During a dramatic lightning storm, Pastor Dyer shows up at Jane’s home with more threats, but he is confronted by Lassiter. Shots are fired and Lassiter endsupsavingJane’slife. Hecontinuestoshowhis deep affection for her as she is overcome with the stress of her situation. Dyer is only wounded during the shooting and rides off.
The next morning Jane discovers that her prized horses are all gone and that her beloved friend and rider, Judkins, has been hung in her barn. She vows to continue to fight for what is hers, and does not back down -- in fact, she is more determined than ever to beat Dyer and Tull at their game.
Lassiter discovers the cliff dwelling where Bern and Bess are hiding out. He comes across a large pillar rock and tries to roll it, saying that rolling stones is one of his favorite things to do. While heading out for supplies, Bern runs across Tull and a group of gunmen. They accuse him of murder, stealing Jane’s horses and betraying her, and bring him in for his crimes. The judge, jury and hangman in the town are all in the form of one man -- Pastor Dyer, and it’s clear that there will not be a fair trial.
Lassiter finds Jane putting Judkins to rest. She is nearly a broken woman at this point and tells Lassiter that she is going to give the men of her church what they want. She is going to go tell them that she will marry Tull. He begs her to reconsider and informs her that they have Bern in custody. He is being held on charges of cattle rustling, horse theft and murder, and is going to be hung.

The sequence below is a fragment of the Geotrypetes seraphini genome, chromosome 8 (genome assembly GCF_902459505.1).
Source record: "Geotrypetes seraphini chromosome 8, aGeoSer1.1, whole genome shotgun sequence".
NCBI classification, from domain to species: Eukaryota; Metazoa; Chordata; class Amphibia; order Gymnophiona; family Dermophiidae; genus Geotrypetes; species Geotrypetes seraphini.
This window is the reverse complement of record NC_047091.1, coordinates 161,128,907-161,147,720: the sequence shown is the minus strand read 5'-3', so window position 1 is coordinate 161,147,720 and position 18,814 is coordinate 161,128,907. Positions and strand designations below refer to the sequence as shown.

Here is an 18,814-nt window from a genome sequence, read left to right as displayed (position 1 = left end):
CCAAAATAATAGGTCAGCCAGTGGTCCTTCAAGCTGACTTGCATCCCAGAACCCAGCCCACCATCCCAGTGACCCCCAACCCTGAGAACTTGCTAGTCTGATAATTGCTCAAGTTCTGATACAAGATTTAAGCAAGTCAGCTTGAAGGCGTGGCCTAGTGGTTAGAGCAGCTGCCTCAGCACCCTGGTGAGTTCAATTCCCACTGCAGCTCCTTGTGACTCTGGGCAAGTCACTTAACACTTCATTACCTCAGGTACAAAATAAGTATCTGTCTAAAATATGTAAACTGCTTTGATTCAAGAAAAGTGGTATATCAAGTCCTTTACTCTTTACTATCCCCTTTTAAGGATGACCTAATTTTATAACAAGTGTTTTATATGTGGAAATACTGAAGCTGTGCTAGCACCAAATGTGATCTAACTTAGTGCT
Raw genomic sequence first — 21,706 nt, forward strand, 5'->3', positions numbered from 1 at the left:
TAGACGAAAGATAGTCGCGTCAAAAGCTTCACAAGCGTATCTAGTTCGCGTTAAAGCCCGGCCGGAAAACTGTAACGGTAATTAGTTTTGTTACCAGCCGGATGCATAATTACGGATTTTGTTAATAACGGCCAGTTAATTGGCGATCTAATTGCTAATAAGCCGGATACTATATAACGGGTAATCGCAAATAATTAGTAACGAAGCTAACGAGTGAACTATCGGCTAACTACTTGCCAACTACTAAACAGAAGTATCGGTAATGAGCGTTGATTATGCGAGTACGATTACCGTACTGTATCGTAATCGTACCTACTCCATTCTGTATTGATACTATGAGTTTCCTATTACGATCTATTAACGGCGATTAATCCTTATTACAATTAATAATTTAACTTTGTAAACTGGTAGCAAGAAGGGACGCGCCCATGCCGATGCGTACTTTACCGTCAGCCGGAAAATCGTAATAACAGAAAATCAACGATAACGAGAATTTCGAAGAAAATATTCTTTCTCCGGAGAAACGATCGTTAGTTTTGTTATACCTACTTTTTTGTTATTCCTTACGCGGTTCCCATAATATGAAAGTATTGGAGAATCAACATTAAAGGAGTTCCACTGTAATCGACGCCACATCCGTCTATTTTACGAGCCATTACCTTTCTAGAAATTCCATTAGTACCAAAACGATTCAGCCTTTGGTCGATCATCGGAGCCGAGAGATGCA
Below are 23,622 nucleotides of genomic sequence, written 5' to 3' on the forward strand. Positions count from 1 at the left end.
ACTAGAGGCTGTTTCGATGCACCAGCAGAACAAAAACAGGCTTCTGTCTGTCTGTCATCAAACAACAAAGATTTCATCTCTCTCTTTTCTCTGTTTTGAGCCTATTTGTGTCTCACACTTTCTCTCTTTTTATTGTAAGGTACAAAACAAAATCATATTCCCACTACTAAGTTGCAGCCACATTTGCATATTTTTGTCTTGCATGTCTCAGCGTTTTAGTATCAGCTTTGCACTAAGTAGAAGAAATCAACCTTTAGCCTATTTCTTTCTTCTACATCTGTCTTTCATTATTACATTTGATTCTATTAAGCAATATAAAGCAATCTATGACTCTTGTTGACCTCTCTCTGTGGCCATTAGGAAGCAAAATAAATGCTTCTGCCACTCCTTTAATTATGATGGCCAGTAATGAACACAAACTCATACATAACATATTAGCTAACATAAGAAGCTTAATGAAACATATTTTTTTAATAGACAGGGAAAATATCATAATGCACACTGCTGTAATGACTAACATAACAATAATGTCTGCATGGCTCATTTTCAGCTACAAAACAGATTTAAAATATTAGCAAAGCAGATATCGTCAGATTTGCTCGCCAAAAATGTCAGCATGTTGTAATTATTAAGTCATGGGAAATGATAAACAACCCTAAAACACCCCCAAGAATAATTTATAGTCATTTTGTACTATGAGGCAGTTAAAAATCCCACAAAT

Lassiter arrives at the church where Bern is being held captive. He shoots the men holding him, killing almost all of them except the cowardly Tull who uses Bern as a human shield and escapes. As Pastor Dyer sits slumped over and dying, and with most of his men already dead, Lassiter makes sure he knows that he has lost his power struggle with Jane and that he is going to put an end to their reign of terror once and for all.
Warning: These pages contain plot spoilers.
“The habit of years is strong as life itself”-- Lassiter